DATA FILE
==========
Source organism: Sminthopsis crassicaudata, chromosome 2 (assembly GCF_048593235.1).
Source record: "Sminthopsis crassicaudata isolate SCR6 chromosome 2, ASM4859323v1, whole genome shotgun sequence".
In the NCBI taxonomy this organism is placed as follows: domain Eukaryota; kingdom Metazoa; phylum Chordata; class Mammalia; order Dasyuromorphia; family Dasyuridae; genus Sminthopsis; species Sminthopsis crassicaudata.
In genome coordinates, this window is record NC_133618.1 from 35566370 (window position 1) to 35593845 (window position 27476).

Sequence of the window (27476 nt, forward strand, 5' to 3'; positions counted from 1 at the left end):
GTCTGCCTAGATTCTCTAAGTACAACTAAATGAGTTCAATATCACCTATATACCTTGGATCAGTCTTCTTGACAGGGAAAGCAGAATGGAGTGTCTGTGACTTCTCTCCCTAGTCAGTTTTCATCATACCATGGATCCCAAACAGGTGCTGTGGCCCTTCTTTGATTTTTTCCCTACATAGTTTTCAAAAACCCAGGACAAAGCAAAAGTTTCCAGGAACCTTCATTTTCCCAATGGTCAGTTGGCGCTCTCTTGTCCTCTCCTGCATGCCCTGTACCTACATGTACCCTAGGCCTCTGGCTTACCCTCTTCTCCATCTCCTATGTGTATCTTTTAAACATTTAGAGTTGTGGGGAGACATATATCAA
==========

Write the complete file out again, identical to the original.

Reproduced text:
Source organism: Sminthopsis crassicaudata, chromosome 2 (assembly GCF_048593235.1).
Source record: "Sminthopsis crassicaudata isolate SCR6 chromosome 2, ASM4859323v1, whole genome shotgun sequence".
In the NCBI taxonomy this organism is placed as follows: domain Eukaryota; kingdom Metazoa; phylum Chordata; class Mammalia; order Dasyuromorphia; family Dasyuridae; genus Sminthopsis; species Sminthopsis crassicaudata.
In genome coordinates, this window is record NC_133618.1 from 35566370 (window position 1) to 35593845 (window position 27476).

Sequence of the window (27476 nt, forward strand, 5' to 3'; positions counted from 1 at the left end):
GTCTGCCTAGATTCTCTAAGTACAACTAAATGAGTTCAATATCACCTATATACCTTGGATCAGTCTTCTTGACAGGGAAAGCAGAATGGAGTGTCTGTGACTTCTCTCCCTAGTCAGTTTTCATCATACCATGGATCCCAAACAGGTGCTGTGGCCCTTCTTTGATTTTTTCCCTACATAGTTTTCAAAAACCCAGGACAAAGCAAAAGTTTCCAGGAACCTTCATTTTCCCAATGGTCAGTTGGCGCTCTCTTGTCCTCTCCTGCATGCCCTGTACCTACATGTACCCTAGGCCTCTGGCTTACCCTCTTCTCCATCTCCTATGTGTATCTTTTAAACATTTAGAGTTGTGGGGAGACATATATCAA